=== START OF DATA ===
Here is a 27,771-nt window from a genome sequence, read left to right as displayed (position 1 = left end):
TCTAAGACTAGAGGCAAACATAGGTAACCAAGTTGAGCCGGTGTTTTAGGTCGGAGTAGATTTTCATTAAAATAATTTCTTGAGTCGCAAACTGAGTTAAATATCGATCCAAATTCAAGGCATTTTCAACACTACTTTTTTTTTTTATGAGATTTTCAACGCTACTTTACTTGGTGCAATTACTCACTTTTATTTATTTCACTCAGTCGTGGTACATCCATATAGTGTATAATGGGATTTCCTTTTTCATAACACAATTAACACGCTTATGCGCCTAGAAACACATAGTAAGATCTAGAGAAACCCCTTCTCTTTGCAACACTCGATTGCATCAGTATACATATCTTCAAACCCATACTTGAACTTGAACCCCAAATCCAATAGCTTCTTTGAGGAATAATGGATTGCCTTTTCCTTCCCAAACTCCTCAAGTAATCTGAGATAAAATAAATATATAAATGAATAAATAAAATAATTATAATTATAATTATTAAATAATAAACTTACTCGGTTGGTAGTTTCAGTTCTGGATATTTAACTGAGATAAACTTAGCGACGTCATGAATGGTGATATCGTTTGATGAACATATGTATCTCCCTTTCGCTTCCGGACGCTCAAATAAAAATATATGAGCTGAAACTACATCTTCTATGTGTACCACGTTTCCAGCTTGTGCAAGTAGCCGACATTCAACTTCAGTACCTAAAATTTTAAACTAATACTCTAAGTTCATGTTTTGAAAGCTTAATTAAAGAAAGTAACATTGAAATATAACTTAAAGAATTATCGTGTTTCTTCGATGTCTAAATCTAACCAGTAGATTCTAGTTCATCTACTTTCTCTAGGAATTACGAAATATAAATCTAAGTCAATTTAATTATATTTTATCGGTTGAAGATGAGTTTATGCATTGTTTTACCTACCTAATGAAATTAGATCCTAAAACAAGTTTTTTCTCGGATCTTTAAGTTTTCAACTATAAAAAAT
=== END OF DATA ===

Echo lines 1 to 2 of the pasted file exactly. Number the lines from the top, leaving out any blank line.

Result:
Here is a 27,771-nt window from a genome sequence, read left to right as displayed (position 1 = left end):
TCTAAGACTAGAGGCAAACATAGGTAACCAAGTTGAGCCGGTGTTTTAGGTCGGAGTAGATTTTCATTAAAATAATTTCTTGAGTCGCAAACTGAGTTAAATATCGATCCAAATTCAAGGCATTTTCAACACTACTTTTTTTTTTTATGAGATTTTCAACGCTACTTTACTTGGTGCAATTACTCACTTTTATTTATTTCACTCAGTCGTGGTACATCCATATAGTGTATAATGGGATTTCCTTTTTCATAACACAATTAACACGCTTATGCGCCTAGAAACACATAGTAAGATCTAGAGAAACCCCTTCTCTTTGCAACACTCGATTGCATCAGTATACATATCTTCAAACCCATACTTGAACTTGAACCCCAAATCCAATAGCTTCTTTGAGGAATAATGGATTGCCTTTTCCTTCCCAAACTCCTCAAGTAATCTGAGATAAAATAAATATATAAATGAATAAATAAAATAATTATAATTATAATTATTAAATAATAAACTTACTCGGTTGGTAGTTTCAGTTCTGGATATTTAACTGAGATAAACTTAGCGACGTCATGAATGGTGATATCGTTTGATGAACATATGTATCTCCCTTTCGCTTCCGGACGCTCAAATAAAAATATATGAGCTGAAACTACATCTTCTATGTGTACCACGTTTCCAGCTTGTGCAAGTAGCCGACATTCAACTTCAGTACCTAAAATTTTAAACTAATACTCTAAGTTCATGTTTTGAAAGCTTAATTAAAGAAAGTAACATTGAAATATAACTTAAAGAATTATCGTGTTTCTTCGATGTCTAAATCTAACCAGTAGATTCTAGTTCATCTACTTTCTCTAGGAATTACGAAATATAAATCTAAGTCAATTTAATTATATTTTATCGGTTGAAGATGAGTTTATGCATTGTTTTACCTACCTAATGAAATTAGATCCTAAAACAAGTTTTTTCTCGGATCTTTAAGTTTTCAACTATAAAAAAT